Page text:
Divorce is never pleasant, but new software is aimed at making the process a little less harrowing.
The computer program combines artificial intelligence, game theory and an electronic or human external mediator to help divorcing couples settle their disputes in a fair and rational manner—and hopefully with fewer gray hairs.
The new software is a fresh incarnation of a project going back to 2004, when Emilia Bellucci and John Zeleznikow from Victoria University in Australia developed "Family Winner" to help couples settle divorce disputes by focusing on compromise.
For example, even if both a husband and wife want to keep the family car, one will probably want it more than the other and will therefore be willing to accept greater trade-offs in order to get it.
The program, which is based on the game theory concepts developed by mathematician John Nash, separately asks the husband and wife to "rate" every disputed item by assigning points to each in a way that reflects each item's relative importance to him or her.
A wife might assign 30 points to the car, for instance, while the husband might assign only 20, indicating that the car is more important to the wife than to her spouse. In total, each person has 100 points to assign to all of the items or issues.
The software tallies all the points, creates an initial "trade-off map" and begins by solving the easiest dispute—the one for which there is the largest point discrepancy.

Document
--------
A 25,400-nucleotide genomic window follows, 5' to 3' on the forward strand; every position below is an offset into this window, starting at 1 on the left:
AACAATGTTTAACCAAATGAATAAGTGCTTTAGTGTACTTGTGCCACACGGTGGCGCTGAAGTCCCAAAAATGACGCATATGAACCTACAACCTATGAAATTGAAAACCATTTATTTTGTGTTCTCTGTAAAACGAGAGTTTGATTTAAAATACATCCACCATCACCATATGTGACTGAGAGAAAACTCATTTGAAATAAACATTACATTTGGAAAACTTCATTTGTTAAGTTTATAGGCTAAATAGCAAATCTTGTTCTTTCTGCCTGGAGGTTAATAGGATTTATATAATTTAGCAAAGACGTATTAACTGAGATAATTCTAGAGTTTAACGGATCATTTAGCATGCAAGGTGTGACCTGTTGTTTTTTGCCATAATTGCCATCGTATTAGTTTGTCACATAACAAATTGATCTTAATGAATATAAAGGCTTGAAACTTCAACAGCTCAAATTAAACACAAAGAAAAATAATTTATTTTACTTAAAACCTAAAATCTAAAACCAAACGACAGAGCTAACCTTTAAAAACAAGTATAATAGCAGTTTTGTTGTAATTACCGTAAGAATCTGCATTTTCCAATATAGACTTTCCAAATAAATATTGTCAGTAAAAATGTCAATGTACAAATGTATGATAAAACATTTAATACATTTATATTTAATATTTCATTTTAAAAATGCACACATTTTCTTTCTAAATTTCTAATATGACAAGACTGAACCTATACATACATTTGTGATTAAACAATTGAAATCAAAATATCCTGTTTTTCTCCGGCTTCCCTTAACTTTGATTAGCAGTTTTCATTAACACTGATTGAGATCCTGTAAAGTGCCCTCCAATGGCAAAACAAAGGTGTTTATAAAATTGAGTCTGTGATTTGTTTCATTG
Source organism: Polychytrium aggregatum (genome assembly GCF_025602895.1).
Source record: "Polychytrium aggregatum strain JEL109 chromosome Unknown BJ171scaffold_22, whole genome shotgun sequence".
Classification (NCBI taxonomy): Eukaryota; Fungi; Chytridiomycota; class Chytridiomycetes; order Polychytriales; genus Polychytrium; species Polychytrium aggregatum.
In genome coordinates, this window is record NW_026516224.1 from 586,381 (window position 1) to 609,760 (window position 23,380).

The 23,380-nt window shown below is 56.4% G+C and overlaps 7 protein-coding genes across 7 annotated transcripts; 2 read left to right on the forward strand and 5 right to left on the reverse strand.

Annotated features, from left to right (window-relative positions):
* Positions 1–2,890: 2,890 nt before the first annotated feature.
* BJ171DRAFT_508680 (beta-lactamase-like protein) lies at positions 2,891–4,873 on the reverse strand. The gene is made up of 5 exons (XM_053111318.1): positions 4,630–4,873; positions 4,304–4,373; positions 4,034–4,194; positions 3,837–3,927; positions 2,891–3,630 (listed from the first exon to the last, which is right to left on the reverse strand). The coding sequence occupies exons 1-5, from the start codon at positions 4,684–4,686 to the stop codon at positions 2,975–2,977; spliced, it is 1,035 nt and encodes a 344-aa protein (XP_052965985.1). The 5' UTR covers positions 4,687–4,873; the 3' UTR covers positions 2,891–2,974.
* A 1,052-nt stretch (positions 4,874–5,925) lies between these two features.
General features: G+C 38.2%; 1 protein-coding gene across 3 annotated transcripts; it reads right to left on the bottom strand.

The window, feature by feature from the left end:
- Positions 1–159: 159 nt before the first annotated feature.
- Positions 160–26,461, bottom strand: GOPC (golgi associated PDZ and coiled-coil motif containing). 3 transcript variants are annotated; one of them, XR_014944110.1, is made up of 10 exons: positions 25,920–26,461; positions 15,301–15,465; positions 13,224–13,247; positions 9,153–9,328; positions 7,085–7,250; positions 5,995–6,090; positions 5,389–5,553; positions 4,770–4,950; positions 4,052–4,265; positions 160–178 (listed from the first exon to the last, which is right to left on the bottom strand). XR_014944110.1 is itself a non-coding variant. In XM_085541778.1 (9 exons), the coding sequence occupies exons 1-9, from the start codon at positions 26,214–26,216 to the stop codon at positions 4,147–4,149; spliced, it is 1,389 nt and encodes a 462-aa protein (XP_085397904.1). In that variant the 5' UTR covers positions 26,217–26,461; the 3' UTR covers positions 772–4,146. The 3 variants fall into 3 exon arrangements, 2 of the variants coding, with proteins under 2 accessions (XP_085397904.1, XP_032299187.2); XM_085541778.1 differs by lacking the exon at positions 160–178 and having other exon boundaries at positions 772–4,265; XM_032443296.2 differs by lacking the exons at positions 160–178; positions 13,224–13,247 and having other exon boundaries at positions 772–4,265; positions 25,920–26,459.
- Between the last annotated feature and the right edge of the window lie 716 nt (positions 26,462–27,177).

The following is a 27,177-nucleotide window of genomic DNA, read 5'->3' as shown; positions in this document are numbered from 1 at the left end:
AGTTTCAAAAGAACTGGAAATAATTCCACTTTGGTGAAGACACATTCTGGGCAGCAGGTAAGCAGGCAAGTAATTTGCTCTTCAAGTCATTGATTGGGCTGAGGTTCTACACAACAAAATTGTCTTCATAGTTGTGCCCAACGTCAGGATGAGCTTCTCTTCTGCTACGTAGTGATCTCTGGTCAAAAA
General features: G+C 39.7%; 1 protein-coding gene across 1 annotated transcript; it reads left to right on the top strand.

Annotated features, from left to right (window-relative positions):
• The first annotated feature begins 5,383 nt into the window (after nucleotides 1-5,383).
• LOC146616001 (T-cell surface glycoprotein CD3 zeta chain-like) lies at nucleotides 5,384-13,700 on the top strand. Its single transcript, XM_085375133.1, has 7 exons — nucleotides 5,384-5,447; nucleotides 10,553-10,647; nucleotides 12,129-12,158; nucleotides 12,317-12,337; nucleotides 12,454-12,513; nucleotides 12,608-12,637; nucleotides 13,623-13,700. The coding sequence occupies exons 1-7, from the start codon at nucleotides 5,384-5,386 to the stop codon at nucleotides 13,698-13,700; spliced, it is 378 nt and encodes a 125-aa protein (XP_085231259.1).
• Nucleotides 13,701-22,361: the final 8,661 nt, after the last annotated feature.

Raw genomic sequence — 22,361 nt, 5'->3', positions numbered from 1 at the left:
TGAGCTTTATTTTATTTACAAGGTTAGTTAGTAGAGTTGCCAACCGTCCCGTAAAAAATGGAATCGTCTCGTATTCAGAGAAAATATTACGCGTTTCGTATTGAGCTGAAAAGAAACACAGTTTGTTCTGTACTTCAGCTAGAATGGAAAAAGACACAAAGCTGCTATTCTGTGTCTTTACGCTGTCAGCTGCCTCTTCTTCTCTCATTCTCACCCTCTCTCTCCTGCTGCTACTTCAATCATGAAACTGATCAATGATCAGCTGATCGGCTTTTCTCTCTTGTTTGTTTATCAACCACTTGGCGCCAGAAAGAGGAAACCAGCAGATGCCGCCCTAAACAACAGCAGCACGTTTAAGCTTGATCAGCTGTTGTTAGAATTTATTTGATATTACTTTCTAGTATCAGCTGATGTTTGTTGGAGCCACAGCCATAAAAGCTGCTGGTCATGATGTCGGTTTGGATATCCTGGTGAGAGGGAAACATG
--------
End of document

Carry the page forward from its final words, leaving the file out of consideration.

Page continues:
"The result, then, is a direct reflection of the priorities set by the disputants," Bellucci told LiveScience.
The person who "loses" the first dispute is given extra points to assign to the remaining issues. The trade-off map is revised and the software moves on to resolve the next "easiest" dispute, continuing on this way until all are resolved. The idea is to create a "win-win" scenario.
While "Family Winner" successfully met the needs of both husband and wife, it wasn't always fair to the needs of third parties, like children, according to Bellucci and Zeleznikow.
So, to address this problem, they developed new software called "Family Mediator." As the name implies, the software relies on a mediator—either a family law practitioner or an electronic decision support system, depending on the requirements of the institution using it—to ensure that decisions reflect the best interests of all involved, including kids.
While neither software application has been commercialized (there are only research prototypes at the moment), the team hopes that this might soon change.
"We have applied for a university grant, which if successful will lead as a by-product to a commercially viable mediation program," Bellucci said. The software might then be adopted by social service professionals, she added.
And, perhaps not surprisingly, some family lawyers have already expressed interest in using it, Bellucci said.